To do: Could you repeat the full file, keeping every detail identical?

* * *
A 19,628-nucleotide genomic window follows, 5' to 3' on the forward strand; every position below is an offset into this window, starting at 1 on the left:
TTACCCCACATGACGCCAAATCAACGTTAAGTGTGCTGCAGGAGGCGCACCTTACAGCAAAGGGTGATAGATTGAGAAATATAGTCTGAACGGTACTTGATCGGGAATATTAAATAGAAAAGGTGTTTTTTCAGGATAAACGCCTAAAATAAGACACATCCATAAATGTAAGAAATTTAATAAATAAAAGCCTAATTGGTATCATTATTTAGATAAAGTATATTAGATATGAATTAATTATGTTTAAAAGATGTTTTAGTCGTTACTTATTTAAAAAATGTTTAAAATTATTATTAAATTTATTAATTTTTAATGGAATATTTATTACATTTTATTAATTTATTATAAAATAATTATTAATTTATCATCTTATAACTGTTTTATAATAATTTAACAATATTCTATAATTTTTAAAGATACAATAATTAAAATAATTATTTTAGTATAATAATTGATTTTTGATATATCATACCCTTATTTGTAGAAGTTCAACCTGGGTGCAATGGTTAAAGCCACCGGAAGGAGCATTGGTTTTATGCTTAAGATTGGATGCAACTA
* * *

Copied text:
A 19,628-nucleotide genomic window follows, 5' to 3' on the forward strand; every position below is an offset into this window, starting at 1 on the left:
TTACCCCACATGACGCCAAATCAACGTTAAGTGTGCTGCAGGAGGCGCACCTTACAGCAAAGGGTGATAGATTGAGAAATATAGTCTGAACGGTACTTGATCGGGAATATTAAATAGAAAAGGTGTTTTTTCAGGATAAACGCCTAAAATAAGACACATCCATAAATGTAAGAAATTTAATAAATAAAAGCCTAATTGGTATCATTATTTAGATAAAGTATATTAGATATGAATTAATTATGTTTAAAAGATGTTTTAGTCGTTACTTATTTAAAAAATGTTTAAAATTATTATTAAATTTATTAATTTTTAATGGAATATTTATTACATTTTATTAATTTATTATAAAATAATTATTAATTTATCATCTTATAACTGTTTTATAATAATTTAACAATATTCTATAATTTTTAAAGATACAATAATTAAAATAATTATTTTAGTATAATAATTGATTTTTGATATATCATACCCTTATTTGTAGAAGTTCAACCTGGGTGCAATGGTTAAAGCCACCGGAAGGAGCATTGGTTTTATGCTTAAGATTGGATGCAACTA